Don’t you think that the nameless character (‘I’) you portray goes through quite a transition – from an indifferent and boorish type, he gradually becomes mild and defenseless and then in the end he loses over himself? Was that switch difficult for you during the shooting?

Tasuku Emoto: Definitely, he’s quite indifferent, one of those ‘oh, whatever’ types. He doesn’t know how to convey his feelings and he’s eager for fun only when his whim dictates him so.  Since he doesn’t care about the future, he’s bored of Sachiko when the relationship with her becomes bothersome for him. It’s even too tiresome for him to think he’s being actually bothered by her presence! Anyway, during the shooting, I was brooding a lot about how to portray ‘I’ well, but in the end, the most efficient way was to act straightforward and reckless as him. I had a feeling, that ‘I’ is actually void inside, since he’s one of the types that doesn’t calculate nor think twice about his behavior. That leads him eventually to self-destruction and in the end he gets what he deserves.

Another interesting aspect is the color palette. What made you soak your movie in blue?

Sho Miyake: It’s the result of the cameraman’s (Shinomiya Hideyoshi) and light operator’s (Keijiro Akiyama) teamwork. I didn’t actually instruct them to shoot using a blue-light filter. However, I explained them Hakodate has this particular trait of being filled with broad color palette, so when the sun is shining, the color can take different shades. Thus the light pierces through the characters once in a while taking a blue shade, then switching into amber again.

Constantly changing lapse of time in the movie is again its very peculiar trait – sometimes one minute of real time stretches itself through the whole scene, then usually time-consuming actions are diminished to a little while. And then the chirping of the birds in the finale prolongs itself until the closing credits.

Sho Miyake: That’s right, but isn’t it similar to how we perceive time in our real life? When it’s fun, it’s always a quick moment, when it gets boring it can take forever. I think the characters in the novel wanted to live outside of time. When they’re watching a movie, listening to music or reading a novel they are somehow in their different dimensions. Thus, during the shooting, I wanted to adjust the time zone to them.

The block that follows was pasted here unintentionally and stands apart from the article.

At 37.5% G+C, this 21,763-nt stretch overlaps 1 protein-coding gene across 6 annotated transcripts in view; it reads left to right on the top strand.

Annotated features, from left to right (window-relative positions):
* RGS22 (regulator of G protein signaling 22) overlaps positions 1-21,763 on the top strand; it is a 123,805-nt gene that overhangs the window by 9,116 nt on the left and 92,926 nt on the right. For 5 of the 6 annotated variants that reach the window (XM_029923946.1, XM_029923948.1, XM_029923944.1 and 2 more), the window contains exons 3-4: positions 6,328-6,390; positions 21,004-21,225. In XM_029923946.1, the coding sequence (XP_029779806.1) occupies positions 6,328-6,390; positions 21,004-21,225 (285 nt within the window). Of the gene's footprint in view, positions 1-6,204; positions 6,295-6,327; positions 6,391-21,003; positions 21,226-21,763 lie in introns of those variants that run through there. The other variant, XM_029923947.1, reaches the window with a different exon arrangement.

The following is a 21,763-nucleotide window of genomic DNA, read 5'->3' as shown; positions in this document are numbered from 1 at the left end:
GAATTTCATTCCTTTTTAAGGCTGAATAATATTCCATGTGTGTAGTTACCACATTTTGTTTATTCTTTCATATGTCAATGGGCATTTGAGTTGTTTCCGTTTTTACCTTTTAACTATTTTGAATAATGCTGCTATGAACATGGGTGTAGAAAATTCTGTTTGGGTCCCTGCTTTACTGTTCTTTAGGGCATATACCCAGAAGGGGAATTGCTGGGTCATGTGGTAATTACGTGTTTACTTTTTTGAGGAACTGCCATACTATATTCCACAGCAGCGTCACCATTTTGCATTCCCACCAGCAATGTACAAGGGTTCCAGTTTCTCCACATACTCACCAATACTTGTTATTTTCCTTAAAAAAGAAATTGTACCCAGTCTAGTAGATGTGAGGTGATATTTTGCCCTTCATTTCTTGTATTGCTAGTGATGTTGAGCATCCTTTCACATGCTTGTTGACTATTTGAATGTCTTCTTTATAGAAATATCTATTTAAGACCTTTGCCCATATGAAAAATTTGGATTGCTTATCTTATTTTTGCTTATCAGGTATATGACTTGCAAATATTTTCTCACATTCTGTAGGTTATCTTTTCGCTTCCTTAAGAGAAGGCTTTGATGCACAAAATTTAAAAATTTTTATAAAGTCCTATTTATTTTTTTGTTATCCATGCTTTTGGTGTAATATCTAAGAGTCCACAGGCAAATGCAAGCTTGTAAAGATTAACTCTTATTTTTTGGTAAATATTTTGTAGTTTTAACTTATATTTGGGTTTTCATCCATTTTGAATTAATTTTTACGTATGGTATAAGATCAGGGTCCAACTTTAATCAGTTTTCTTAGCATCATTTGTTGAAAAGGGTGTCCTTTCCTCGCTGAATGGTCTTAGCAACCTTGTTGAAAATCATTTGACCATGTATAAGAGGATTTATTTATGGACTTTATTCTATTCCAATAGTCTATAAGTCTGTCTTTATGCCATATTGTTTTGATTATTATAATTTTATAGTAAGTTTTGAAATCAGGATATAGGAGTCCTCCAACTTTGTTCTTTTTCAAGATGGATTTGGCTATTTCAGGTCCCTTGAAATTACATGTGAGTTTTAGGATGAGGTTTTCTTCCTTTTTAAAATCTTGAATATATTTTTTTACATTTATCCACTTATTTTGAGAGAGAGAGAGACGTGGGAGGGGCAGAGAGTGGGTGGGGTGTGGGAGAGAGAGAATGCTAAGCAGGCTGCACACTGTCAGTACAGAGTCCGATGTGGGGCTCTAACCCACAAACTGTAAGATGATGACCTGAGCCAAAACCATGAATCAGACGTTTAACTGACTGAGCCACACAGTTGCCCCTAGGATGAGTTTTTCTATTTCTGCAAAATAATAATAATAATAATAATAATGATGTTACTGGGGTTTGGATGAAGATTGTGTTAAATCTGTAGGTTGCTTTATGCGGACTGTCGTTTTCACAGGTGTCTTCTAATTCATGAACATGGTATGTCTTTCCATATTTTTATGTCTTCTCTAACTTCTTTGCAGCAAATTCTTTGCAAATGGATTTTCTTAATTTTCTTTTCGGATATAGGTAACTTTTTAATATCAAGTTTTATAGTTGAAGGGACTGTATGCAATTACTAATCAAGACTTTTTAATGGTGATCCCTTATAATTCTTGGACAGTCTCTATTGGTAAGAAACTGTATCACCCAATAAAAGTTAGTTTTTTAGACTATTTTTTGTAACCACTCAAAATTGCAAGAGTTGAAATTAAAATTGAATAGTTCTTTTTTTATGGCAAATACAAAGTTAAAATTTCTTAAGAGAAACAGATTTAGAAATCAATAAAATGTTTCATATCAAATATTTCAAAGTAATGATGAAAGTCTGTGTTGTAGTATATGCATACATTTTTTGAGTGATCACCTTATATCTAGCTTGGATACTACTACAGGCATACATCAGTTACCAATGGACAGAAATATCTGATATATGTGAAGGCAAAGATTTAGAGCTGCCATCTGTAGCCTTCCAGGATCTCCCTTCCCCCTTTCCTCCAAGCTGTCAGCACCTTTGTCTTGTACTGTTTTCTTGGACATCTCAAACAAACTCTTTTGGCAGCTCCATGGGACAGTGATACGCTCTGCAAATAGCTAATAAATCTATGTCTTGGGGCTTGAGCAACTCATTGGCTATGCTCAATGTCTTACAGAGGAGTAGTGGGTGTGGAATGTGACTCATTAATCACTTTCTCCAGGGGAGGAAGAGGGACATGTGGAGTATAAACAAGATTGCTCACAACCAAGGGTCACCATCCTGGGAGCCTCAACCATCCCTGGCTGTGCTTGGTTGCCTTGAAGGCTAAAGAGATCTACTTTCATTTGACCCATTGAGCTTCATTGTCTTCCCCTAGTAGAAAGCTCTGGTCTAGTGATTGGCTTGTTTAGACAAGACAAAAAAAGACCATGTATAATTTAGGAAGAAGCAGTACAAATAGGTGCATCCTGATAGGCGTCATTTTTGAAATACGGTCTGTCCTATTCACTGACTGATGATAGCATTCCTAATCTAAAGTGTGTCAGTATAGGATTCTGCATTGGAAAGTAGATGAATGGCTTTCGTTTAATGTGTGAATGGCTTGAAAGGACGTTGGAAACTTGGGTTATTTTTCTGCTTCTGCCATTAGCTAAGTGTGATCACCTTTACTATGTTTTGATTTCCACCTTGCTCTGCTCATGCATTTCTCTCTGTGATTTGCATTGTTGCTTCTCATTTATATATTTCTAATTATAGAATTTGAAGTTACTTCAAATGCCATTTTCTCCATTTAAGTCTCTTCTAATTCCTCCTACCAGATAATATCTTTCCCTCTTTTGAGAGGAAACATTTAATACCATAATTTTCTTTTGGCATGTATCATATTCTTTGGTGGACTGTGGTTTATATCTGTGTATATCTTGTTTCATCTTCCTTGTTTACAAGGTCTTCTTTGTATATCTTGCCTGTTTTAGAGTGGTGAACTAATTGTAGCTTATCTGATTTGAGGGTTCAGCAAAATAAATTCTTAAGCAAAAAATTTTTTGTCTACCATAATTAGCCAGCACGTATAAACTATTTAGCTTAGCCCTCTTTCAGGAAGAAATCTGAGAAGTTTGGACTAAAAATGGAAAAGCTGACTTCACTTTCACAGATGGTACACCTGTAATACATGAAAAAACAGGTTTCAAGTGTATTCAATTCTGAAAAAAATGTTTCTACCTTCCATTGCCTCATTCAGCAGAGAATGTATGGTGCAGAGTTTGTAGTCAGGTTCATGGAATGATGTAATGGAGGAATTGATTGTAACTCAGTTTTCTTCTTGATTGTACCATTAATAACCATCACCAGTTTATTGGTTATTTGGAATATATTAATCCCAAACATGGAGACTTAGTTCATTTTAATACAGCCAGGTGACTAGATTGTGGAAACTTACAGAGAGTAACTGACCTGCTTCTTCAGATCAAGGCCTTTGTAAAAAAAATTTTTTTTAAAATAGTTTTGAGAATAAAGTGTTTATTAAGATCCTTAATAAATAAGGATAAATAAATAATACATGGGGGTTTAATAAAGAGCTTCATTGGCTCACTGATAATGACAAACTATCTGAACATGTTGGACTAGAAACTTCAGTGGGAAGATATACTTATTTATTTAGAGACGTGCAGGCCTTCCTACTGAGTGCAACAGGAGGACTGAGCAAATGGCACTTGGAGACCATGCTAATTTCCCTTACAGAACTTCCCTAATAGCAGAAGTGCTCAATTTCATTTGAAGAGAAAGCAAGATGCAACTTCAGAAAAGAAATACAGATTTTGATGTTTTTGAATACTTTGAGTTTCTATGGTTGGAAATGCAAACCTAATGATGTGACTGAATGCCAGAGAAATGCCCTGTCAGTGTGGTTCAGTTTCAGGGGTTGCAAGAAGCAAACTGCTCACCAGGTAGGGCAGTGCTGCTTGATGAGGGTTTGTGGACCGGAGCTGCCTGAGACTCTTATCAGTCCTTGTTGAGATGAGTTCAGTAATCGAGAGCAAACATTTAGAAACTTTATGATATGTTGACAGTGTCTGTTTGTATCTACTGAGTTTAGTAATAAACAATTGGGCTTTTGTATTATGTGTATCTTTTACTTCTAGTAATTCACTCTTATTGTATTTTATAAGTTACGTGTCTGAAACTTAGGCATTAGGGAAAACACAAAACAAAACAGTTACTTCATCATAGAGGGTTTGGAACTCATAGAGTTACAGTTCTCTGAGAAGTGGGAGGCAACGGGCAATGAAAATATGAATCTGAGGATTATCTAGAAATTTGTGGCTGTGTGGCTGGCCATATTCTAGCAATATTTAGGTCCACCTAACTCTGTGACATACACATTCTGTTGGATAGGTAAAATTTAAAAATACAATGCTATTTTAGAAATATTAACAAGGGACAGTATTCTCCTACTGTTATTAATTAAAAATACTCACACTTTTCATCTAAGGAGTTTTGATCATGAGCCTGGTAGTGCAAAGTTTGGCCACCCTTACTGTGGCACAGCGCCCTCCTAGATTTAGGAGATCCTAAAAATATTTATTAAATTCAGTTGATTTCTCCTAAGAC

Shizuka Ishibashi, who is unfortunately not present with us today has lately become a topic of discussion in the Japanese film world, especially after the premiere of ‘The Tokyo Night Sky Is Always the Densest Shade of Blue’ a year ago. What actually drew you to choose particularly her for the role?

Sho Miyake: Indeed, she’s quite a discovery. She was really into the relationship between the three characters and wanted to portray Sachiko sincerely, being honest to the original. What I remember from the discussion with her is her music taste. She actually asked me what do I think would might be the most suitable music for Sachiko. It was quite an inspiring conversation.

And what would a veteran actor like you advise to your younger colleagues?

Tasuku Emoto: …Uhm…Try your hardest!…(silence, all laugh)

Sho Miyake: Ok, it’s not going well. So, maybe imagine I am film director who wants to become an actor. What would you tell me?

Tasuku Emoto: Go to the cinema! Go to the cinema and…watch the screen until you dig a hole in it (all laugh). Then you know you got the knack! On the other hand it’s common for the actors they aspire to be film directors. Maybe I will shoot a movie one day, too.

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PhD candidate at Adam Mickiewicz University in Poznan and a researcher at Waseda University in Tokyo, film/theatre critic, professional translator/interpreter from Japanese, event planner and artist manager, nowadays preparing a book on the concept of intertextuality in Terayama Shūji’s art and own festival dedicated to the 100th anniversary of Polish-Japanese diplomatic relationships together with two major institutions – The Gdansk Shakespeare Theatre & The Grotowski Institute in Wroclaw.